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Defenders of the notion of jus cogens often explain its basis as the collective international, rather than the individual national, good. On this analysis, principles of jus cogens play a similar role in the international legal system to that played by constitutional guarantees of rights in domestic legal systems. Thus states, as national political majorities, accept the limitation of their freedom of choice "in order to reap the rewards of acting in ways that would elude them under pressures of the moment." Among those jurists who accept the category of jus cogens, however, continuing controversy remains over what norms qualify as principles of jus cogens.

Our concern in this article is neither with the debates over the validity of the doctrine of jus cogens in international law nor with particular candidates for jus cogens status. Rather, we are interested in the structure of the concept detailed by international law scholars. We aregue that the concept of the jus cogens is not a properly universal one as its development has privileged the experiences of men over those of women, and it has provided a protection to men that is not accorded to women.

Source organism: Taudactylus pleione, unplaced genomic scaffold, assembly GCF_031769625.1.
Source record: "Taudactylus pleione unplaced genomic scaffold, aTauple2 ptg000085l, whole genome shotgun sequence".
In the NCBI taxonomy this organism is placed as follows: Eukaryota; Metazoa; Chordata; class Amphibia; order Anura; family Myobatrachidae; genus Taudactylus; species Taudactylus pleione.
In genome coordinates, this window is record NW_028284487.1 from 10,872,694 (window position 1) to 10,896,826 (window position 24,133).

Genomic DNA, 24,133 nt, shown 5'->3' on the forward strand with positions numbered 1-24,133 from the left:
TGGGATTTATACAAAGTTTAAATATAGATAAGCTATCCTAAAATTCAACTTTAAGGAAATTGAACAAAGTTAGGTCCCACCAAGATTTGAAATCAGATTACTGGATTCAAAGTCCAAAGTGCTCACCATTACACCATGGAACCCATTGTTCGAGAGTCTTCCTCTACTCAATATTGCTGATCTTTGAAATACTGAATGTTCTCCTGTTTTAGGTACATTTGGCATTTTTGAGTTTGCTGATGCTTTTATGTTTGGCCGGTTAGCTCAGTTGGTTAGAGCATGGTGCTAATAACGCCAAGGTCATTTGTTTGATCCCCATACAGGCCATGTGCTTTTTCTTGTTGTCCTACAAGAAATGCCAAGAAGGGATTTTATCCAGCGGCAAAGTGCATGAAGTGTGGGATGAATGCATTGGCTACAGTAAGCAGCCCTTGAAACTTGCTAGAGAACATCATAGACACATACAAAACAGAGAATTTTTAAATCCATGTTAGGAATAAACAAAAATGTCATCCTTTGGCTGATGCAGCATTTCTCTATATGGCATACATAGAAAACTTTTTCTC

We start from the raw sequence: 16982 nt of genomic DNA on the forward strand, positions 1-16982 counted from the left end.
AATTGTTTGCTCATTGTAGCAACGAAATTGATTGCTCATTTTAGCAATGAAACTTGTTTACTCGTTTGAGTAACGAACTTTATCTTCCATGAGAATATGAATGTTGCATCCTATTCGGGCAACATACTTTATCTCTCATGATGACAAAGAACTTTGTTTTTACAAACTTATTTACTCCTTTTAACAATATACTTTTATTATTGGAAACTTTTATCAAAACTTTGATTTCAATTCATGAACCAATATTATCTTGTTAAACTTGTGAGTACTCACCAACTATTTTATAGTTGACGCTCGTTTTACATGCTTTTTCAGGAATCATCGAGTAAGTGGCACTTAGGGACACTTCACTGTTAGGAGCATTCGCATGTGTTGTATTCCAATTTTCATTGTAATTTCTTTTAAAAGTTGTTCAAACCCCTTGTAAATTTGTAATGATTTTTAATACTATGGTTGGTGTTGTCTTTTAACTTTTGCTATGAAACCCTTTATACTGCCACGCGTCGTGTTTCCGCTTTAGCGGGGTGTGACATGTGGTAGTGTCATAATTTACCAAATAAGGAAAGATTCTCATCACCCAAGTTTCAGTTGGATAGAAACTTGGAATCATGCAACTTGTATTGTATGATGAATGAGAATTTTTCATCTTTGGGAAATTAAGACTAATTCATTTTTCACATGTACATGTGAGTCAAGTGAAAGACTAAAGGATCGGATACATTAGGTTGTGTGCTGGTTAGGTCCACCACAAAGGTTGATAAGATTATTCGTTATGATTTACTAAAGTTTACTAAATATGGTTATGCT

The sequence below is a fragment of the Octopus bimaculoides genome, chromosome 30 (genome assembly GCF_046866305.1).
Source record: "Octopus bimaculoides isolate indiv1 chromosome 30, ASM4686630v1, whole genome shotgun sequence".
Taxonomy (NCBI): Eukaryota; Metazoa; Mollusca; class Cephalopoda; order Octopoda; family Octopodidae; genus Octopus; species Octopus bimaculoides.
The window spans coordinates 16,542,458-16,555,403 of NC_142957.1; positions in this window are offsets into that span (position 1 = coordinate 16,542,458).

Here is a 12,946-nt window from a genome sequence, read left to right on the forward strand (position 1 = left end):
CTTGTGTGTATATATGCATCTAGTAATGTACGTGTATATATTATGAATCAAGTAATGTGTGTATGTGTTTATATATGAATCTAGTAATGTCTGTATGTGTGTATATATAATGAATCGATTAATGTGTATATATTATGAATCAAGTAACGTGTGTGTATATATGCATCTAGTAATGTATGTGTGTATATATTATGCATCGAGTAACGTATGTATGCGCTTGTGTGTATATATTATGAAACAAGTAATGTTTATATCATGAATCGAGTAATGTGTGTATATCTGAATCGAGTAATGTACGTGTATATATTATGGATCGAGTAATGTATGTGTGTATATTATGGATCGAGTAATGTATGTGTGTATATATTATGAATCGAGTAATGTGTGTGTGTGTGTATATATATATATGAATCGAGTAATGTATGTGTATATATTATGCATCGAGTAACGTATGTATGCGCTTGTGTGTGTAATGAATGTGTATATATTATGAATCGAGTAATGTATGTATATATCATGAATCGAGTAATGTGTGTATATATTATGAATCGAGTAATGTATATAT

Copyright © 2006 Human Rights Quarterly. This material first appeared in Women's Rights: A Human Rights Quarterly Reader, edited by Bert B. Lockwood, 87-100. Reprinted with permission by Johns Hopkins University Press.